Feld said now the FCC has very broad authority under Section 706 but that the Commission always had very broad authority in regards to wireless broadband. But he said he didn’t think in the near future that the FCC was looking to use its expanded authority for anything. In regards to the Net Neutrality rules as they existed for wireless, Feld said the court left open that the FCC could still act if there was blatant anti-competitive activity. In the case of things like AT&T’s sponsored data, Feld thinks the FCC is likely to see how the market balances itself out.
“Certainly the traditional reaction that the FCC and others have when they are concerned about conduct they can’t control in the marketplace is to go back to more competition. If we just have enough competition that’ll cure everything,’” Feld said. “I do think that it certainly places renewed emphasis on this and conversely if there are significant proposed transactions like Sprint and T-Mobile, then the Commission is much more likely to use its merger review authority to impose conditions.”
On the one hand, the FCC is given authority to investigate and regulate certain practices that it had previously not considered itself as having the authority to do, Feld said. But on the other hand, he added, if there are practices that are actually harmful to consumers, because we have no clear legal standard under which to challenge them, it’s not clear the practices can be stopped.
“It’s become a very uncertain world,” Feld said.
While it figures out its authority to police mobile broadband, the FCC should be freshly up-to-date on the importance that a competitive field of four major wireless providers holds in balancing power. T-Mobile’s and AT&T’s on-going, very public feud serves a visceral reminder of the kind of disruption to the industry that can come from two competitive carriers trying to eat each others’ lunch.
“What is the end game in all of this? What is AT&T really looking for? Is it really just more subscribers? Or is it trying to knock T-Mobile down a few notches? Or is it retribution,” said Kevin Burden, director of mobility at Strategy Analytics.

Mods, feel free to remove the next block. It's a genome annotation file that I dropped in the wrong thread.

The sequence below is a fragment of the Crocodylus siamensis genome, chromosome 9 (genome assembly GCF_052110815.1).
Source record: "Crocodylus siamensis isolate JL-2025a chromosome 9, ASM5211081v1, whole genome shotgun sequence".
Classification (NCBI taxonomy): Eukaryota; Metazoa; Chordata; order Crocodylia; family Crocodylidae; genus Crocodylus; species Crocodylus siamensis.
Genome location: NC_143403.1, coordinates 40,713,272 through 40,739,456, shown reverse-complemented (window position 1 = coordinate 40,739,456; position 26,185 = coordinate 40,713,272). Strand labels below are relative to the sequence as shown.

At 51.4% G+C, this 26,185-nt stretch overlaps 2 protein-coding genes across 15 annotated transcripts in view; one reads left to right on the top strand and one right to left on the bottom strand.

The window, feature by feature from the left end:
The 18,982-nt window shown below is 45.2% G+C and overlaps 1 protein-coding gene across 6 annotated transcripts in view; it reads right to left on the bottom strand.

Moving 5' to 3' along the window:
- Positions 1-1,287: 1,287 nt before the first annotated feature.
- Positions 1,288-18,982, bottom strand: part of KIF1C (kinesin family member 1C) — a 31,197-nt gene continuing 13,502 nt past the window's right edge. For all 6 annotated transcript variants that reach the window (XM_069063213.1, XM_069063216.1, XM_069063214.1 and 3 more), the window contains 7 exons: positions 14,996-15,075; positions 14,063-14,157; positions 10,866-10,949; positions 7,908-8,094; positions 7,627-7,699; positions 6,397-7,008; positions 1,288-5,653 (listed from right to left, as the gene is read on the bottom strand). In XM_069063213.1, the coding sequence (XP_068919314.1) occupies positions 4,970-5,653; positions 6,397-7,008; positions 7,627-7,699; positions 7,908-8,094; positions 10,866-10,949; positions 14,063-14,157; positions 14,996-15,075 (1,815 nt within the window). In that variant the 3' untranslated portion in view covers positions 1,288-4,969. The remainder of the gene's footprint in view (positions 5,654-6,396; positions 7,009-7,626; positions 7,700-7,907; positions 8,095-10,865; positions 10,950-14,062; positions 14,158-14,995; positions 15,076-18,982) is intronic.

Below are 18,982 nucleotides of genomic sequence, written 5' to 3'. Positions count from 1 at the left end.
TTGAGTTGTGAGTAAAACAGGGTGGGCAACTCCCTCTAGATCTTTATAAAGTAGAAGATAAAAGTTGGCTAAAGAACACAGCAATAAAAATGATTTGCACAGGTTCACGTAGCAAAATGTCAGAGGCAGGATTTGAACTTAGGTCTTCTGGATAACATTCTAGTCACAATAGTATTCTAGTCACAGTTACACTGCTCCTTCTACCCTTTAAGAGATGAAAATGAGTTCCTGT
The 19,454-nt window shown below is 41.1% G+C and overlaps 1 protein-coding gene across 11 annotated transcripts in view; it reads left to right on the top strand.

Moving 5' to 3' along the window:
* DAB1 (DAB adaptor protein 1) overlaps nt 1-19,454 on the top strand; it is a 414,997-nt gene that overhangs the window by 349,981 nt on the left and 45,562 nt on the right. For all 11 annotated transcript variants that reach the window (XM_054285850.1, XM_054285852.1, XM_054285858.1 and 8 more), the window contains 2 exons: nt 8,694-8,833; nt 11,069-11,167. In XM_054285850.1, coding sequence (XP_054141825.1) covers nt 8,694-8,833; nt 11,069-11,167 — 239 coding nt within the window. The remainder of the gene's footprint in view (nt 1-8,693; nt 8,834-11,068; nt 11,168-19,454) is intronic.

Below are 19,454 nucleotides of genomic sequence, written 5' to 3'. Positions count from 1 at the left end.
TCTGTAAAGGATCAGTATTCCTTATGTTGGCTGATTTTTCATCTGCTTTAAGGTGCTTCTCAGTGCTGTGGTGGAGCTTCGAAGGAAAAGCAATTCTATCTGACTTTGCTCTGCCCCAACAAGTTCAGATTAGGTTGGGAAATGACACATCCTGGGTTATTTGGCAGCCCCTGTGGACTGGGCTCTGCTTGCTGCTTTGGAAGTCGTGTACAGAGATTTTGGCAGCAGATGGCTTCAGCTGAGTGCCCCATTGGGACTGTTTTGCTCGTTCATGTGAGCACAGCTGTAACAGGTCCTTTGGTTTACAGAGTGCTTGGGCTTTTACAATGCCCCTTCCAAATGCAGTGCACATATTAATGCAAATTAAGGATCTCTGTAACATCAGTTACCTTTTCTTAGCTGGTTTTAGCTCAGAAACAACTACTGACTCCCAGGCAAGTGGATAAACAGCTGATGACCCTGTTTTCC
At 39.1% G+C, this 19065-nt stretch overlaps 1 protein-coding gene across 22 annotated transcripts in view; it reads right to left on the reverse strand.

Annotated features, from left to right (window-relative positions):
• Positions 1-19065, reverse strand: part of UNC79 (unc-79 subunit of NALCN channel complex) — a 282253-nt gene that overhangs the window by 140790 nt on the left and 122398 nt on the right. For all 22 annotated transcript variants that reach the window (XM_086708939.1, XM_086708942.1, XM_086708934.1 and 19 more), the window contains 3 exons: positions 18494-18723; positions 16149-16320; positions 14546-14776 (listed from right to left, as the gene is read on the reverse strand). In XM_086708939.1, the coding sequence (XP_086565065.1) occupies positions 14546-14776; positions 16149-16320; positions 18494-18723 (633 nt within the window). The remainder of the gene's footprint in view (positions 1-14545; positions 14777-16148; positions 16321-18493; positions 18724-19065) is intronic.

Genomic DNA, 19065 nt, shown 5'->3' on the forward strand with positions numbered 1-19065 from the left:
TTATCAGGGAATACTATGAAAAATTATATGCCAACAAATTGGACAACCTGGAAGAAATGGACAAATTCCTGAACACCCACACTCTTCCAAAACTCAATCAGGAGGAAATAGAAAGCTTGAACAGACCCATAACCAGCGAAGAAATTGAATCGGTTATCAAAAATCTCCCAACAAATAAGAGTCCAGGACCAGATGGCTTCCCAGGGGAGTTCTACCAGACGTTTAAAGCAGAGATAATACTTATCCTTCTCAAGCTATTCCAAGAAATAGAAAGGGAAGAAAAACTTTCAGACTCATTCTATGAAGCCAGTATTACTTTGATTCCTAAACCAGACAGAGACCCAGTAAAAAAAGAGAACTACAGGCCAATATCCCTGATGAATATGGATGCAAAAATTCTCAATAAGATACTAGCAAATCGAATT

The same could be said of T-Mobile’s ETF-payoff play to poach subscribers from its competitors, but the bottom line is the current field of U.S. carriers is ferociously competing and that will help preserve a number of public interests, whether it’s affordable plans and devices, robust networks or Net Neutrality’s promise of unfettered access to the internet.
If a merger of T-Mobile and Sprint went through, it would be SoftBank’s call on which company’s brand and business strategy prevailed over the new combined company, Karpinski said. Considering SoftBank CEO Masayoshi Son’s history in Japan of undercutting competitors to gain market share, there’s no reason to think he wouldn’t support T-Mobile’s approach in the U.S.
And as T-Mobile CFO Braxton Carter pointed out, there’s a possibility that a Sprint and T-Mobile merger deal could bring in Dish Network, give it access to a network infrastructure and essentially prop it up as a replacement fourth nationwide carrier. But Karpinski said that approach would face enormous challenges, citing the difficulty Canada is having now in introducing a viable fourth carrier, with Wind Mobile pulling out of Canada’s current spectrum auction.
The FCC and DOJ will likely consider these possibilities if or when see Sprint bid T-Mobile cross their desks. But the dynamic of the current wireless industry is likely just too good right now for any regulatory body to even consider upending it. And with its hands a little tied, the FCC undoubtedly appreciates how long healthy competition between carriers can go toward preserving the principles of net neutrality.